-  By 1967 it appears that the small segment of CA 68 intersecting CA 1 became a freeway.  I'm to understand that the freeway segment over the Salinas River became a freeway as well but I can't see the change until the 1969 state highway map.  The Salinas River freeway segment appears to have replaced what is now Hilltown Road and Spreckels Lane.  The previous bridge over the Salinas River was a truss design much like the San Lucas Bridge to the south.

My source references can be seen at the following links:

1935 Monterey County Highway Map

1942 State Highway Map

1960 State Highway Map

1961 State Highway Map

1964 State Highway Map

1966 State Highway Map

1967 State Highway Map

1969 State Highway Map

Cahighways.org on CA 68

Wikipedia on CA 68








Comments

Popular posts from this blog

The Relief Route That Wasn't: The Never Built I-70 Bypass in the Mid-Mon Valley

In June 1963, a small blurb in the Pittsburgh Post-Gazette read that The Westmoreland Engineering Company was awarded a $24,060 bid to study the proposed construction of Interstate 70 in Westmoreland and Washington Counties.  The study was to see what the construction and right-of-way costs "...to modernize the existing highway to Interstate requirements within eight months." (1)  This small, non-attributed, three paragraph article came less than a decade after the completion of a four lane highway that linked the Mid-Mon Valley to the Pennsylvania Turnpike. This would be the start of a 15 year process to upgrade and improve Interstate 70 - a process that ultimately never produced a single foot of new highway.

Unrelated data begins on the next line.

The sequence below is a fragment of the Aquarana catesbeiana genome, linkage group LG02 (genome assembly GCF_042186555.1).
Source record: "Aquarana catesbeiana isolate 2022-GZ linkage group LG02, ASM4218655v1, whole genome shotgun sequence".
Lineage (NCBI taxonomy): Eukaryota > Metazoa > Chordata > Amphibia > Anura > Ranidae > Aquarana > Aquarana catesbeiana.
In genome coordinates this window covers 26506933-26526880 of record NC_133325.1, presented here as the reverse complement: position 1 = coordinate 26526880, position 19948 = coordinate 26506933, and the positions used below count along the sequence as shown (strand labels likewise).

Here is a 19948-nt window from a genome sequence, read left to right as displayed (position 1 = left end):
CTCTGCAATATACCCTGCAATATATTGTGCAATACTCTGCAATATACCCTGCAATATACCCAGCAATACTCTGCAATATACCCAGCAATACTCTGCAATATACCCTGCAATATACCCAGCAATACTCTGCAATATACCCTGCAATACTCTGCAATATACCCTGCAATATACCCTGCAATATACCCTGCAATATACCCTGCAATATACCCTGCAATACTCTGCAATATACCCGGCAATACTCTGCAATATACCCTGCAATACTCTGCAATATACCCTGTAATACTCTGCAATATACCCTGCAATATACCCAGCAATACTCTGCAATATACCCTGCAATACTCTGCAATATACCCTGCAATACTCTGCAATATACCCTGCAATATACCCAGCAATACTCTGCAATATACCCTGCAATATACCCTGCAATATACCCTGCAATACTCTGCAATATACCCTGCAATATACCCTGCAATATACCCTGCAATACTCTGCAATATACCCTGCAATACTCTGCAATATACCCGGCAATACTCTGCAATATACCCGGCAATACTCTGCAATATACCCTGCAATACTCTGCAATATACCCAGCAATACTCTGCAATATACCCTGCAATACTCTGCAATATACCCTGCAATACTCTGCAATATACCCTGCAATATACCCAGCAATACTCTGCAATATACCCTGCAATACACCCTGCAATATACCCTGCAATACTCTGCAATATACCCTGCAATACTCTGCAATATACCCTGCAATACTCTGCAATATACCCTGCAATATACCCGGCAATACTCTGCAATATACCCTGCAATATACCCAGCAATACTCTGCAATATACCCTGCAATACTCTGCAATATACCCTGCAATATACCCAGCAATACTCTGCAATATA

This is the story, albeit brief, of the I-70 that never came about.

Background:
What is now known as Interstate70 from Washington to New Stanton began as a connecting highway for the region to the Pennsylvania Turnpike.  Known as the "Express Highway", construct…

The Many Failed Plans of Pittsburgh's Wabash Bridge and Tunnel

The December 27, 2004 opening of the Wabash Tunnel ended over 70 years of proposals and speculation for the use of the over 100 year old facility.  The tunnel, which is now a reversible roadway that is an alternative route for rush hour traffic, saw many failed plans during the 20th Century.  These plans included options for mass transit, converted and new bridges for vehicles, and other forms of transportation.

Brief History:
Constructed in 1902-04, the Wabash Bridge and Tunnel was planned and financed by rail mogul, Jay Gould.  Gould began his "Battle of the Wabash" with the established railroads of the city in 1890.  He would finally emerge victorious, but during that struggle, Gould would see many setbacks that would eventually result in the railroad's bankruptcy in 1908.  On October 19, 1903, when the two ends of the bridge were to be joined together over the Monongahela River, the 109' bridge collapsed; killing ten men.  Construction would resume four days later …

A look at Pittsburgh's Saw Mill Run Boulevard

Saw Mill Run Boulevard - Pennsylvania State Route 51 - runs through the narrow Saw Mill Run Valley.  It begins at the intersection of Clairton Road and Provost Road at the City of Pittsburgh Line with Brentwood.  It ends at the West End Circle at the entrance to the West End Bridge.  A four lane highway for its the entire length, Saw Mill Run Boulevard consists of interchanges at the South Portal of the Liberty Tubes and with the Parkway West.  It is an expressway from the Parkway to the West End Circle (West End Bypass).  One of the most well known traffic tie-ups in the Pittsburgh area occurs between Maytide Street and PA 88 (Library Road) which is simply known as 'Maytide and 88.'

History:
Saw Mill Run Boulevard was part of the 1928 Allegheny County 'City Beautiful' bond issue.  The bonds resulted in the creation of Saw Mill Run, Ohio River, Allegheny River and Mosside Boulevards. (1)   After the completion of the Liberty Tunnels in 1924, Downtown Pittsburgh was offic…